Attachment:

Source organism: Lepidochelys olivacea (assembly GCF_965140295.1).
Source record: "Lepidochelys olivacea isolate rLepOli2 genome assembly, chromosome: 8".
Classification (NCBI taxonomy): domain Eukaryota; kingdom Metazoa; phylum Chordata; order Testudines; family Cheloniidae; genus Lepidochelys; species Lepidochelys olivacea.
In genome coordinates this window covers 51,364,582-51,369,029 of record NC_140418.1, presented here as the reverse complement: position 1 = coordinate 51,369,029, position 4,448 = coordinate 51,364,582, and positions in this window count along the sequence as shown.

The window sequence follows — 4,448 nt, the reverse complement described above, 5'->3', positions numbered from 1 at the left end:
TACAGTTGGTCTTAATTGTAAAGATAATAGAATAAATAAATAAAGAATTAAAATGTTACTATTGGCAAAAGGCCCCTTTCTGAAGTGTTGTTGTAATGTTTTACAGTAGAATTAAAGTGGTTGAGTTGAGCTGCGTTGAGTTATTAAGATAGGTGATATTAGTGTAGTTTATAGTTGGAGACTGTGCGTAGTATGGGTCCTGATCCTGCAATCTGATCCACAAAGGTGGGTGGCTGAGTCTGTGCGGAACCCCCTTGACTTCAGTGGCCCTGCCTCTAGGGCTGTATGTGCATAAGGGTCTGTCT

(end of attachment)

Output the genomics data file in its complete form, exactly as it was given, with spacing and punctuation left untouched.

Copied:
Source organism: Lepidochelys olivacea (assembly GCF_965140295.1).
Source record: "Lepidochelys olivacea isolate rLepOli2 genome assembly, chromosome: 8".
Classification (NCBI taxonomy): domain Eukaryota; kingdom Metazoa; phylum Chordata; order Testudines; family Cheloniidae; genus Lepidochelys; species Lepidochelys olivacea.
In genome coordinates this window covers 51,364,582-51,369,029 of record NC_140418.1, presented here as the reverse complement: position 1 = coordinate 51,369,029, position 4,448 = coordinate 51,364,582, and positions in this window count along the sequence as shown.

The window sequence follows — 4,448 nt, the reverse complement described above, 5'->3', positions numbered from 1 at the left end:
TACAGTTGGTCTTAATTGTAAAGATAATAGAATAAATAAATAAAGAATTAAAATGTTACTATTGGCAAAAGGCCCCTTTCTGAAGTGTTGTTGTAATGTTTTACAGTAGAATTAAAGTGGTTGAGTTGAGCTGCGTTGAGTTATTAAGATAGGTGATATTAGTGTAGTTTATAGTTGGAGACTGTGCGTAGTATGGGTCCTGATCCTGCAATCTGATCCACAAAGGTGGGTGGCTGAGTCTGTGCGGAACCCCCTTGACTTCAGTGGCCCTGCCTCTAGGGCTGTATGTGCATAAGGGTCTGTCT